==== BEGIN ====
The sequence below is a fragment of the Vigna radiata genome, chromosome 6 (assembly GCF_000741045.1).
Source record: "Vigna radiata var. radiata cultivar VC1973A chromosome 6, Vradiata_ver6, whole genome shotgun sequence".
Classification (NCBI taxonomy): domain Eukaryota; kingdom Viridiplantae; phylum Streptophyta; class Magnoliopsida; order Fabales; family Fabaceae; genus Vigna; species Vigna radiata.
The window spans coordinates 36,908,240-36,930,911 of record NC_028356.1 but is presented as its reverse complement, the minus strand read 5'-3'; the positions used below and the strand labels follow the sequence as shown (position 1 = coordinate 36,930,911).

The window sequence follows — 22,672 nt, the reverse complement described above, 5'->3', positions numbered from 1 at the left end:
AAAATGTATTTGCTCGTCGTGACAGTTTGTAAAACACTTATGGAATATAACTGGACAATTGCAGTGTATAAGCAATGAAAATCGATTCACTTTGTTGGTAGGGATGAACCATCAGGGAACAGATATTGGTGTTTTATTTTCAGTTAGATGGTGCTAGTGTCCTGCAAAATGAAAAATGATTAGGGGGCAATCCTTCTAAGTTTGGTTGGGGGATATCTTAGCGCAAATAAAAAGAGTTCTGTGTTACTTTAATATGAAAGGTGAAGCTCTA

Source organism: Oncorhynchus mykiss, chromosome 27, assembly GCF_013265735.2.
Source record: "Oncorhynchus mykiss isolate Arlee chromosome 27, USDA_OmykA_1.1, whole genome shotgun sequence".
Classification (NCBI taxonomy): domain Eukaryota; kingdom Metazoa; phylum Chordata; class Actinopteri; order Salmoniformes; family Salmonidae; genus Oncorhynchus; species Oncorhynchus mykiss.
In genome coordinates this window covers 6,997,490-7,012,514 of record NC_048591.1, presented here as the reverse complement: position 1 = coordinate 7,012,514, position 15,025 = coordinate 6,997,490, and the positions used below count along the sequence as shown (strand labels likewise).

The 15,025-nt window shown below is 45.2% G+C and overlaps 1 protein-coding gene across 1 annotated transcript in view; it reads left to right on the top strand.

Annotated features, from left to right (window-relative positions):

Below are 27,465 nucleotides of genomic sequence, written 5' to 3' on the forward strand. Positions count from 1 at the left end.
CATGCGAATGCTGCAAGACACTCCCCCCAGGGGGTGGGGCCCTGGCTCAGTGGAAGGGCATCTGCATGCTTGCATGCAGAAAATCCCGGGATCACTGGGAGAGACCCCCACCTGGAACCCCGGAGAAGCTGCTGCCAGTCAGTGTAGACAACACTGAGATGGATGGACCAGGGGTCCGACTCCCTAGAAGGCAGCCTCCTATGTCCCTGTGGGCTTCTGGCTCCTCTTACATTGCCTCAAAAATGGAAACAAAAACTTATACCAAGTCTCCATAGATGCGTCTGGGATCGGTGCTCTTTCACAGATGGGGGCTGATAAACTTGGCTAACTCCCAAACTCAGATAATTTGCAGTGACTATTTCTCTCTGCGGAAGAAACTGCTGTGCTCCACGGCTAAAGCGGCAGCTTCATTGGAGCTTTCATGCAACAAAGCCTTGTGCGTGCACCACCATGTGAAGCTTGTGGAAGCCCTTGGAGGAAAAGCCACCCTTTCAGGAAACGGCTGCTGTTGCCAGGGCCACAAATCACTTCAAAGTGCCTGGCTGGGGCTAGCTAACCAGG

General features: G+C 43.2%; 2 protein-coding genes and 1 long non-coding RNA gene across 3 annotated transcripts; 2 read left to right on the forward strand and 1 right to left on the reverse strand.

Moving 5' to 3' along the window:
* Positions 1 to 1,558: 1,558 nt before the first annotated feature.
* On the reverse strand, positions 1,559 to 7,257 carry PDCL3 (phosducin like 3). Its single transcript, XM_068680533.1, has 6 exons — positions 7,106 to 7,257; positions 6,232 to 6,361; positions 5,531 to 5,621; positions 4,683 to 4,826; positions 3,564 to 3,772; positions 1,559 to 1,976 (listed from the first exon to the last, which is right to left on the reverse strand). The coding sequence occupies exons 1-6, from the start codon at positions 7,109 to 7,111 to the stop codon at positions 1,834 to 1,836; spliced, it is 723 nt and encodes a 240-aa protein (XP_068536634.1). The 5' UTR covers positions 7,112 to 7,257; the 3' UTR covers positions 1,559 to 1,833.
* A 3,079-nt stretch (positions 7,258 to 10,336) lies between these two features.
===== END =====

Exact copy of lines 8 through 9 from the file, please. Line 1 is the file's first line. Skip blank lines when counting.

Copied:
Source record: "Oncorhynchus mykiss isolate Arlee chromosome 27, USDA_OmykA_1.1, whole genome shotgun sequence".
Classification (NCBI taxonomy): domain Eukaryota; kingdom Metazoa; phylum Chordata; class Actinopteri; order Salmoniformes; family Salmonidae; genus Oncorhynchus; species Oncorhynchus mykiss.